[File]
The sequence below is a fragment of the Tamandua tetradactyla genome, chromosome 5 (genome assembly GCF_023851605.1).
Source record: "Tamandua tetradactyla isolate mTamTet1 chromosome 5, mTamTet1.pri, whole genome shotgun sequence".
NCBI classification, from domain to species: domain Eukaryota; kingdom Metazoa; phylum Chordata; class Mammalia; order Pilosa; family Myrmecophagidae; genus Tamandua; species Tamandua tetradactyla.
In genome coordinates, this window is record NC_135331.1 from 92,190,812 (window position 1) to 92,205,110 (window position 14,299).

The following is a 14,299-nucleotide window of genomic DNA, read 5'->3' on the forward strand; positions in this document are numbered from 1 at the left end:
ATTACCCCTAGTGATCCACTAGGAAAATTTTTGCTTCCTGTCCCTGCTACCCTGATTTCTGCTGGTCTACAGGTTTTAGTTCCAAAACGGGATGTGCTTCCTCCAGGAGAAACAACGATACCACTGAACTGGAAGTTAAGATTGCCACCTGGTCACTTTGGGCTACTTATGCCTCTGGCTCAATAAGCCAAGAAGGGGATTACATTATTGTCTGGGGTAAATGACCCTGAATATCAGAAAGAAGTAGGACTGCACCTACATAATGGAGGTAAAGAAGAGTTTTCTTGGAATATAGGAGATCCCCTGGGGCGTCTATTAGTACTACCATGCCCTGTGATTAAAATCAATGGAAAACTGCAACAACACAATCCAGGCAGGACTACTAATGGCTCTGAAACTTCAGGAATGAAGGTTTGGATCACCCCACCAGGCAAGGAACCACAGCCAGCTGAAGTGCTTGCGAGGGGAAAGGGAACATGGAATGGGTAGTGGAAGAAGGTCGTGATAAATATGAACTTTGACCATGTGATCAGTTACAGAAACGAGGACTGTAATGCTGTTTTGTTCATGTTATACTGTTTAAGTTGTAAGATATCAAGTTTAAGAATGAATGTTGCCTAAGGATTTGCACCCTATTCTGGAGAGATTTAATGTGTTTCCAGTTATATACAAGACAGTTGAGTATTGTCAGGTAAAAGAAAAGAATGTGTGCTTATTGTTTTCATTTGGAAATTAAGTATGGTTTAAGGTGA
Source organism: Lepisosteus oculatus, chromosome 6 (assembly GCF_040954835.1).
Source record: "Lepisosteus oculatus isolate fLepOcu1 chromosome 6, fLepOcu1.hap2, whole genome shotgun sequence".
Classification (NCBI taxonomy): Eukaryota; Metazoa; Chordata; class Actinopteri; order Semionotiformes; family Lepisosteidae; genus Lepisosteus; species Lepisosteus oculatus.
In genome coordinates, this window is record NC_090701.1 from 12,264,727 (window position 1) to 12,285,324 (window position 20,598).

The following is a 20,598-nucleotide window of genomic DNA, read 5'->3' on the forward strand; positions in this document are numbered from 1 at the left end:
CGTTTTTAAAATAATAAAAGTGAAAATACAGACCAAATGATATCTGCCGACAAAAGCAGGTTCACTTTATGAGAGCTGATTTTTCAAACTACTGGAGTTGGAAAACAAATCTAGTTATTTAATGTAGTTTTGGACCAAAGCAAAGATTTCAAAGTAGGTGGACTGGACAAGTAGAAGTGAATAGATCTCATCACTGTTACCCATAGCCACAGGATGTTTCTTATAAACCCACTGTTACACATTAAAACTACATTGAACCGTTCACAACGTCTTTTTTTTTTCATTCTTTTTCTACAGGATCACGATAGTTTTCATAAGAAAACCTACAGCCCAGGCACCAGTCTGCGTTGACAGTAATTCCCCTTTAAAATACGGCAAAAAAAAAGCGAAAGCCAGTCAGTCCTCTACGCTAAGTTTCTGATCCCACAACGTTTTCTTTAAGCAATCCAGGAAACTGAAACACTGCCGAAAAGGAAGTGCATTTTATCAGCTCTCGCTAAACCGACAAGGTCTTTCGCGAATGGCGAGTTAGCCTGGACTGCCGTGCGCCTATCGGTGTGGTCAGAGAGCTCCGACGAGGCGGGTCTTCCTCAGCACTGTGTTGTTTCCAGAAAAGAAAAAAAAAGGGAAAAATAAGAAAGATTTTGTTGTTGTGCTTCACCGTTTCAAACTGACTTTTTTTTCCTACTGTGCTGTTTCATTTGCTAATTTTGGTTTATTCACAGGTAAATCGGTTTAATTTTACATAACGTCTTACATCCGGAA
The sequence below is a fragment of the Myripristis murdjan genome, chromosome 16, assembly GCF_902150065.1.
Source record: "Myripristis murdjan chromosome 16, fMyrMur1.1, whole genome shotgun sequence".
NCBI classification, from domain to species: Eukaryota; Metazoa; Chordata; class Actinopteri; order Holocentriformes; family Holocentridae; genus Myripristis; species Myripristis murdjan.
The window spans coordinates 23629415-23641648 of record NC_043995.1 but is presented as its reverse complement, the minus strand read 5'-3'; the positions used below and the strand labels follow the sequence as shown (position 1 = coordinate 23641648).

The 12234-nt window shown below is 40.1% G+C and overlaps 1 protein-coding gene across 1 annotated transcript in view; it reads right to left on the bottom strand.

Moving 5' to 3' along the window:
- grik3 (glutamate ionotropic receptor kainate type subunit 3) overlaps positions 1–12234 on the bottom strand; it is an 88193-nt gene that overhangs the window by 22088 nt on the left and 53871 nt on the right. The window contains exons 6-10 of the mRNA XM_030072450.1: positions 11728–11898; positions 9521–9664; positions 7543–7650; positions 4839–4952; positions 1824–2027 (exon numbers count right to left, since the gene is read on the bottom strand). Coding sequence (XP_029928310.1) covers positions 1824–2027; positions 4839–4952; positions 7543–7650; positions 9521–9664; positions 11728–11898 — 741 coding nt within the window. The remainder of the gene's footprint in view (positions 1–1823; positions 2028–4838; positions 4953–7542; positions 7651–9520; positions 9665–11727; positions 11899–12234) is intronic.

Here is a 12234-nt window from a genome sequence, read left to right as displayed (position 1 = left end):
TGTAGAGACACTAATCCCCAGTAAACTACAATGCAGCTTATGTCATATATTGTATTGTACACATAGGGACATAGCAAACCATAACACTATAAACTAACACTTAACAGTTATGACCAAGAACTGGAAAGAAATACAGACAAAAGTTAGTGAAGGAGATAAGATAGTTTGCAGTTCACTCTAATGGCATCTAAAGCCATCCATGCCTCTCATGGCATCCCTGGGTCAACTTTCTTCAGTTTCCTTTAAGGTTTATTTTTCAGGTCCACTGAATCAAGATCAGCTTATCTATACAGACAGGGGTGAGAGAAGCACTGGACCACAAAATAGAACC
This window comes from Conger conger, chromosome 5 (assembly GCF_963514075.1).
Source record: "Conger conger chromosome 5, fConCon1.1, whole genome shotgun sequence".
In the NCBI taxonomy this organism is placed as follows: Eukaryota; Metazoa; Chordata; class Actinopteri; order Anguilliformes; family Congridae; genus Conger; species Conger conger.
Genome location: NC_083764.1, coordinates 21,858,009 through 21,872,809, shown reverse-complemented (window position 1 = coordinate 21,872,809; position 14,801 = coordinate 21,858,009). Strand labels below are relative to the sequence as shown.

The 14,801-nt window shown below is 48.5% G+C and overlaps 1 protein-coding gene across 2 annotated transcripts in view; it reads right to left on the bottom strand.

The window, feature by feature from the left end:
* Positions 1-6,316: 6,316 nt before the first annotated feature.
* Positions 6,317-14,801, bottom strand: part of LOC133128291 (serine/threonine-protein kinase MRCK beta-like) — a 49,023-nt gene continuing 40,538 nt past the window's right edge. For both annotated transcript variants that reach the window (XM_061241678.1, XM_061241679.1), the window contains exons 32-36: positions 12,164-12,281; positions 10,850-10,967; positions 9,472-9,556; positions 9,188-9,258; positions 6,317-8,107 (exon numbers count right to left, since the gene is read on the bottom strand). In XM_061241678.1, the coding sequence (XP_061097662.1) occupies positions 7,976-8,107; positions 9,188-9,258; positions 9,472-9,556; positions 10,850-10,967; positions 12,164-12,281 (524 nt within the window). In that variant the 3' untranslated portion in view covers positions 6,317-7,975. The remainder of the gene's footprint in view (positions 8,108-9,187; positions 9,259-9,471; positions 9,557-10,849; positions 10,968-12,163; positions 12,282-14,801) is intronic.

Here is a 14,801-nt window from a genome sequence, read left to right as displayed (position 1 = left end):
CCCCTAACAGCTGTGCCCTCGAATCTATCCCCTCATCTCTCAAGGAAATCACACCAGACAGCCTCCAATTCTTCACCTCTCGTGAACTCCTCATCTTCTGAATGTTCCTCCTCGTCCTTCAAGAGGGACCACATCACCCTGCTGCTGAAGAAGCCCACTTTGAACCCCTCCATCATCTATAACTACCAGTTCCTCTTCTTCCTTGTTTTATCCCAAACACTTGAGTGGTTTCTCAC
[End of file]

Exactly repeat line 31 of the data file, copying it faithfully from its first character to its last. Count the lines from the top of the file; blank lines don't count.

CCCCTAACAGCTGTGCCCTCGAATCTATCCCCTCATCTCTCAAGGAAATCACACCAGACAGCCTCCAATTCTTCACCTCTCGTGAACTCCTCATCTTCTGAATGTTCCTCCTCGTCCTTCAAGAGGGACCACATCACCCTGCTGCTGAAGAAGCCCACTTTGAACCCCTCCATCATCTATAACTACCAGTTCCTCTTCTTCCTTGTTTTATCCCAAACACTTGAGTGGTTTCTCAC